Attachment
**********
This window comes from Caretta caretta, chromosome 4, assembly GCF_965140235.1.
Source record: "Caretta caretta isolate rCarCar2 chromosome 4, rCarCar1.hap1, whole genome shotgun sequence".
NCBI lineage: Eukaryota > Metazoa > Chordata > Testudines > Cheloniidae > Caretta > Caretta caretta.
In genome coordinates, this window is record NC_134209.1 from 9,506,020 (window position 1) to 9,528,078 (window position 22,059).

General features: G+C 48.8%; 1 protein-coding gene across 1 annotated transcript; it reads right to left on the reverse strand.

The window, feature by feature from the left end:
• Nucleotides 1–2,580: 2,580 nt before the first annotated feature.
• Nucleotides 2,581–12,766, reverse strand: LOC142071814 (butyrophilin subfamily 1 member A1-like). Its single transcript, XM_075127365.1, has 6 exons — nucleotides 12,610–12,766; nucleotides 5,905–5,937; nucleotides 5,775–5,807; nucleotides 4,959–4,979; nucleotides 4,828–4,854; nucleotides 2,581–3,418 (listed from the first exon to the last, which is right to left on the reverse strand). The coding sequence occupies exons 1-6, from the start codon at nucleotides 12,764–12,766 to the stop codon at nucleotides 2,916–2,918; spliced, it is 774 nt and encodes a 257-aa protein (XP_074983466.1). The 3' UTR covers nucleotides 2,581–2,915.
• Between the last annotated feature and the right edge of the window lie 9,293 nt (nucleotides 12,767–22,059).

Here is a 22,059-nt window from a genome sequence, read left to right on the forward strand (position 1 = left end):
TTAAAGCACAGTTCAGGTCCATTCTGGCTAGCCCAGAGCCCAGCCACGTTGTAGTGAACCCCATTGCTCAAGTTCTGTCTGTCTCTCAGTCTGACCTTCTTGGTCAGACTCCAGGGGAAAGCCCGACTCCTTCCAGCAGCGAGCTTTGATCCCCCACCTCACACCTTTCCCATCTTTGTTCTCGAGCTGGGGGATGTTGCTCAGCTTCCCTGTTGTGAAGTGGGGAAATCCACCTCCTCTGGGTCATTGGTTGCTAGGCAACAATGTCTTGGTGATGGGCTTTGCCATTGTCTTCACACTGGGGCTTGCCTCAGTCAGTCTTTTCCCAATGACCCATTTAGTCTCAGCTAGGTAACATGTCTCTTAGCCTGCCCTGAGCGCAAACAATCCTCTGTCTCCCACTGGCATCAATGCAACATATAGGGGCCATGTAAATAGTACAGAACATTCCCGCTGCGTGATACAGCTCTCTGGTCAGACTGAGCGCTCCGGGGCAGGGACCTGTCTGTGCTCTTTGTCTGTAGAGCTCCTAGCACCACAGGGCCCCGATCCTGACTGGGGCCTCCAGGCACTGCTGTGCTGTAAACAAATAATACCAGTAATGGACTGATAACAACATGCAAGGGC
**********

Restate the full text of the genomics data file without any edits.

This window comes from Caretta caretta, chromosome 4, assembly GCF_965140235.1.
Source record: "Caretta caretta isolate rCarCar2 chromosome 4, rCarCar1.hap1, whole genome shotgun sequence".
NCBI lineage: Eukaryota > Metazoa > Chordata > Testudines > Cheloniidae > Caretta > Caretta caretta.
In genome coordinates, this window is record NC_134209.1 from 9,506,020 (window position 1) to 9,528,078 (window position 22,059).

General features: G+C 48.8%; 1 protein-coding gene across 1 annotated transcript; it reads right to left on the reverse strand.

The window, feature by feature from the left end:
• Nucleotides 1–2,580: 2,580 nt before the first annotated feature.
• Nucleotides 2,581–12,766, reverse strand: LOC142071814 (butyrophilin subfamily 1 member A1-like). Its single transcript, XM_075127365.1, has 6 exons — nucleotides 12,610–12,766; nucleotides 5,905–5,937; nucleotides 5,775–5,807; nucleotides 4,959–4,979; nucleotides 4,828–4,854; nucleotides 2,581–3,418 (listed from the first exon to the last, which is right to left on the reverse strand). The coding sequence occupies exons 1-6, from the start codon at nucleotides 12,764–12,766 to the stop codon at nucleotides 2,916–2,918; spliced, it is 774 nt and encodes a 257-aa protein (XP_074983466.1). The 3' UTR covers nucleotides 2,581–2,915.
• Between the last annotated feature and the right edge of the window lie 9,293 nt (nucleotides 12,767–22,059).

Here is a 22,059-nt window from a genome sequence, read left to right on the forward strand (position 1 = left end):
TTAAAGCACAGTTCAGGTCCATTCTGGCTAGCCCAGAGCCCAGCCACGTTGTAGTGAACCCCATTGCTCAAGTTCTGTCTGTCTCTCAGTCTGACCTTCTTGGTCAGACTCCAGGGGAAAGCCCGACTCCTTCCAGCAGCGAGCTTTGATCCCCCACCTCACACCTTTCCCATCTTTGTTCTCGAGCTGGGGGATGTTGCTCAGCTTCCCTGTTGTGAAGTGGGGAAATCCACCTCCTCTGGGTCATTGGTTGCTAGGCAACAATGTCTTGGTGATGGGCTTTGCCATTGTCTTCACACTGGGGCTTGCCTCAGTCAGTCTTTTCCCAATGACCCATTTAGTCTCAGCTAGGTAACATGTCTCTTAGCCTGCCCTGAGCGCAAACAATCCTCTGTCTCCCACTGGCATCAATGCAACATATAGGGGCCATGTAAATAGTACAGAACATTCCCGCTGCGTGATACAGCTCTCTGGTCAGACTGAGCGCTCCGGGGCAGGGACCTGTCTGTGCTCTTTGTCTGTAGAGCTCCTAGCACCACAGGGCCCCGATCCTGACTGGGGCCTCCAGGCACTGCTGTGCTGTAAACAAATAATACCAGTAATGGACTGATAACAACATGCAAGGGC